15

As other answers have mentioned, it depends a lot on the workload and the availability of GPU-acceleration for the codes you use (or write). In principal, there are multiple platforms, but in practical use right now, Nvidia CUDA has the best performance and largest use. Nvidia offers a GPU Application directory - listing existing codes with CUDA ...


14

ns/day refers to the number of nanoseconds (ns) of simulation (referring to the variable time in the simulation) that you can do in a day of computation (elapsed real time or wall time). It is a useful quantity to schedule one's work or to get a sense of what is achievable in a given period of time. There's no standard ns/day as it depends on the type of MD (...


12

I am providing only a basic overview of this process and so to get a complete idea of what is happening, please refer to published literature. During MD simulations, one is generally interested in how the system evolves with time (for example, the random motion of atoms cause the system temperature). Therefore, one must have an idea of how time varies for ...


12

It depends a lot on your application. All problems can be solved on a CPU, some problems can be solved much faster on a GPU. One thing to consider is the effort required to write your code. If you're writing your own code from scratch, adapting it for the GPU can be a lot of work, and potentially for little to no reward. On the other hand, if you're using ...


12

I can't say much about the popularity of GPUs in practical calculations. From a development point of view the speedups that can be expected from GPUs in plane-wave DFT are only moderate, probably around 2 to 3, maybe 7 if you are optimistic. See for example the paper describing the VASP implementation [1] or this stackoverflow question illustrating ...


10

While I can't comment on concrete speed-ups as I'm not very familiar with GPU programming itself, I would like to point out that most of the computing time is spent in FFT and GEMM (matrix matrix multipicaltions) calls. A friend of mine tested this for the GPAW code where those two thing accounted for > 70 % of the CPU time. I imagine it is similar for other ...


10

Generally, CPUs give you the best bang for buck. While GPUs are promising, support for them is lacking in many codes. Moreover, even if some codes do support GPUs, the speedups are embarassingly small. Good GPUs are quite expensive: e.g. NVidia cards cost several thousands of dollars, and to get the best efficiency one might need several of them. For this ...


9

I experienced[1] about 5-10 times speedup with GPU accelerated Quantum Espresso on Tesla V100 32 Gb compared with Intel Core i7 9700K processor with 8 cores and 32 Gb RAM. The above mentioned system's volume was about 125 cubic Angstroms, it had about 19 atoms, 5 k-points, ecutwfc = 80 Ry, ecutrho = 320 Ry. 24 SCF iterations took 54 seconds with GPU, and ...


7

ns/day measures the number of nanoseconds of the system's dynamics that can be simulated in 1 day of computing. hours/ns measures the number of hours of computing required to simulate 1 nanosecond of the system's dynamics. Both of these are extremely hardware-dependent and even more importantly, depend on the size of the system being simulated. In the link ...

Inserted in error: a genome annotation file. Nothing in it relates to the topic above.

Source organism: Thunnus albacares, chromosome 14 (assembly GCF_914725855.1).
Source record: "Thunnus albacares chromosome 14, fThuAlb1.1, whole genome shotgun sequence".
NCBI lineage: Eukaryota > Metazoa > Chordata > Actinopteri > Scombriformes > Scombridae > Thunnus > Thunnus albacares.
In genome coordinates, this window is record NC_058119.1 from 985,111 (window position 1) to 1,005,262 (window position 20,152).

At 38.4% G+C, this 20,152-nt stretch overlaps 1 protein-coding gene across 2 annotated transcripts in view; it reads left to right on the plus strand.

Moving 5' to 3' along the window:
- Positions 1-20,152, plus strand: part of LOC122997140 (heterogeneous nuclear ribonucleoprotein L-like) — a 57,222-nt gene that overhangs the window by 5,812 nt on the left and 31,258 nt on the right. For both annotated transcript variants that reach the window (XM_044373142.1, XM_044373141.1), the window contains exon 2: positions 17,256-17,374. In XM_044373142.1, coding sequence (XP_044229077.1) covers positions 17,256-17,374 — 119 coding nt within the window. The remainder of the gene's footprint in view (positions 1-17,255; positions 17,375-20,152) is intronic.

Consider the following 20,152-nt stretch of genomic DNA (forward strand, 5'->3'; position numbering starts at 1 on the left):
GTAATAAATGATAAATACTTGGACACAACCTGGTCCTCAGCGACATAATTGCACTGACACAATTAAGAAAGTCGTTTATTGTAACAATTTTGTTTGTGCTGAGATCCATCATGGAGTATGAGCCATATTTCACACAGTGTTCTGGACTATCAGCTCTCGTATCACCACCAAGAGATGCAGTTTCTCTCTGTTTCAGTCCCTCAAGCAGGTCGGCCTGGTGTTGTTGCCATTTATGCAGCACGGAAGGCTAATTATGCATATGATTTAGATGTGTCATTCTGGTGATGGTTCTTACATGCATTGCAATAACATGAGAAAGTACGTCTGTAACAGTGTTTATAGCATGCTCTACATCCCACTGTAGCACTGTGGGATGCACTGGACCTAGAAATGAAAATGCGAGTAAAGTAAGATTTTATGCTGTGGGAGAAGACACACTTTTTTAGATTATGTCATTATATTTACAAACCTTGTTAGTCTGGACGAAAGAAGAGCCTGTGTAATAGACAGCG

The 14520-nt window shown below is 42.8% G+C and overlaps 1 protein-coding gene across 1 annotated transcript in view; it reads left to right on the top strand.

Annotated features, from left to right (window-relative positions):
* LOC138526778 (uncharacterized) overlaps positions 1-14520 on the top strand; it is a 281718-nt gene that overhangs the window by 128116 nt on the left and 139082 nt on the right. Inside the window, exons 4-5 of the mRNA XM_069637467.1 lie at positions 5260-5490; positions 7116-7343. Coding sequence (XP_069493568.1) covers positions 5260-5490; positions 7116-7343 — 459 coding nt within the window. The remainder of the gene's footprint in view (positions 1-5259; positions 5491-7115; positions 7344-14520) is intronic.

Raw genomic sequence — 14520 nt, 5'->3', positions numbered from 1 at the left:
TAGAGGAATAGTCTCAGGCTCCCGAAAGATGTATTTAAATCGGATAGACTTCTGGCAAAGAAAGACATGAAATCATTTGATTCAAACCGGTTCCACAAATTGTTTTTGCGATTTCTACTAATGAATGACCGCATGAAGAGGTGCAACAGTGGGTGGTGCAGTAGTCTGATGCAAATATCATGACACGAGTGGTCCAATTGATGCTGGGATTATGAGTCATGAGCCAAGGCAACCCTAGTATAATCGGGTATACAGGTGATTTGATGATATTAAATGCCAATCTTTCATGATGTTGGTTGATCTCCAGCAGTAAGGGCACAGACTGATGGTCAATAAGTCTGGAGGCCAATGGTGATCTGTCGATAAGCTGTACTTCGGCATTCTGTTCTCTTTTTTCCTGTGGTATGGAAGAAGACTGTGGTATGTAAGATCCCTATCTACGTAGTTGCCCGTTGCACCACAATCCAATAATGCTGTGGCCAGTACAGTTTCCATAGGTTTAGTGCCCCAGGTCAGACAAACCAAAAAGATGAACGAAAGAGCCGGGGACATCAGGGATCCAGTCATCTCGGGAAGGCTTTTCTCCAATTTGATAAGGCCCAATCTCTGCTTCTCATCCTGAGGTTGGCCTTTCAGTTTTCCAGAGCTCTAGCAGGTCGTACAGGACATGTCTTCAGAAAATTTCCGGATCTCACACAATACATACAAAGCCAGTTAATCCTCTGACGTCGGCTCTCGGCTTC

7

Have you already tried the Pw_forum? I do not use QE and so cannot directly answer your question. However, I'd say that this is one of those things where you are better off finding either a tutorial (in places such as YouTube) or someone you know with experience in compiling software for linux (just to make sure that your compilation is successful). That ...


6

This sounds like a very standard problem for multiphysics applications. The oven is comprised of a heating element, insulation, and argon gas inside it. You will have both radiative and convective transfer of heat inside the oven, and you'll need to model both to find out how the temperature distribution develops. Here is a demonstration of COMSOL for a ...


5

I recently installed VASP GPU version provided by NVIDIA (here's the installation tutorial) on my machine that has an RTX 2080 Ti GPU. GPU version was announced for vasp-5.4.1 and works fairly well for vasp-5.4.4 too. However, I have only managed to observe around 1.5x - 2x speedup when running VASP on the GPU compared to my Intel(R) Core(TM) i7-8700 CPU ...


5

I'm not a Quantum Espresso expert, but I'll try to answer this as best I can. There are two aspects to this answer: 1) whether you have a GPU-enabled version of Quantum Espresso; and 2) whether you should use your GPUs anyway. GPU port of Quantum Espresso Using GPUs effectively requires substantial changes to the source code (e.g. OpenACC, OpenMP5, CUDA-...


2

This was answered on the matsci LAMMPS forum by Axel Kohlmeyer. To summarize, there is a known bug (still unresolved as of 7/28/2021) that leads to a corrupted neighbor list when using GPUs in combination with a hybrid pair style. Axel suggests using the command lmp -sf gpu -pk gpu 1 neigh no -in in as a workaround.


1

So long as your calculations are parallelizable, using GPU's should provide significant speedup over just using CPU's alone. Nvidia last week at their GTC conference announced their new A100 GPU, which provides up to 20X speedup over its predecessor, the Volta V100. Nvidia debuts the A100, its most powerful graphics processor yet. Each A100 can deliver up to ...


Only top voted, non community-wiki answers of a minimum length are eligible